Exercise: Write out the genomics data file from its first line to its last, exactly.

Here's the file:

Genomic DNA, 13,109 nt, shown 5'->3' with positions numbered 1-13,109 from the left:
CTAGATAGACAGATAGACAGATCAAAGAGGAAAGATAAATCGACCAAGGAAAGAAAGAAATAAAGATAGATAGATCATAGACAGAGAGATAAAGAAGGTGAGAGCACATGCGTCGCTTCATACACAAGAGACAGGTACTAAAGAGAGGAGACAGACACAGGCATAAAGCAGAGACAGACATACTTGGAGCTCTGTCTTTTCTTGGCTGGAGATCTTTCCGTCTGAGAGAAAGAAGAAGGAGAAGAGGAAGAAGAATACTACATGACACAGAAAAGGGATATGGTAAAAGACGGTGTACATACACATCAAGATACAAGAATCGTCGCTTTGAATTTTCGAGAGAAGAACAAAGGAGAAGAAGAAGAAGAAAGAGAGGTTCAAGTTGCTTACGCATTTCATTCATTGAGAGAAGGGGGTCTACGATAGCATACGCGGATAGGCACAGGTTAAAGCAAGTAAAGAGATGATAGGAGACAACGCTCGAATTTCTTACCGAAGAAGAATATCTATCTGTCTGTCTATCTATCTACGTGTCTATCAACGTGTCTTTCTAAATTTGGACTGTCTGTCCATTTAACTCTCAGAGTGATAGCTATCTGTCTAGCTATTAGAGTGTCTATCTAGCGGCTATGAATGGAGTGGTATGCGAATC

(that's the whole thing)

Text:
Genomic DNA, 13,109 nt, shown 5'->3' with positions numbered 1-13,109 from the left:
CTAGATAGACAGATAGACAGATCAAAGAGGAAAGATAAATCGACCAAGGAAAGAAAGAAATAAAGATAGATAGATCATAGACAGAGAGATAAAGAAGGTGAGAGCACATGCGTCGCTTCATACACAAGAGACAGGTACTAAAGAGAGGAGACAGACACAGGCATAAAGCAGAGACAGACATACTTGGAGCTCTGTCTTTTCTTGGCTGGAGATCTTTCCGTCTGAGAGAAAGAAGAAGGAGAAGAGGAAGAAGAATACTACATGACACAGAAAAGGGATATGGTAAAAGACGGTGTACATACACATCAAGATACAAGAATCGTCGCTTTGAATTTTCGAGAGAAGAACAAAGGAGAAGAAGAAGAAGAAAGAGAGGTTCAAGTTGCTTACGCATTTCATTCATTGAGAGAAGGGGGTCTACGATAGCATACGCGGATAGGCACAGGTTAAAGCAAGTAAAGAGATGATAGGAGACAACGCTCGAATTTCTTACCGAAGAAGAATATCTATCTGTCTGTCTATCTATCTACGTGTCTATCAACGTGTCTTTCTAAATTTGGACTGTCTGTCCATTTAACTCTCAGAGTGATAGCTATCTGTCTAGCTATTAGAGTGTCTATCTAGCGGCTATGAATGGAGTGGTATGCGAATC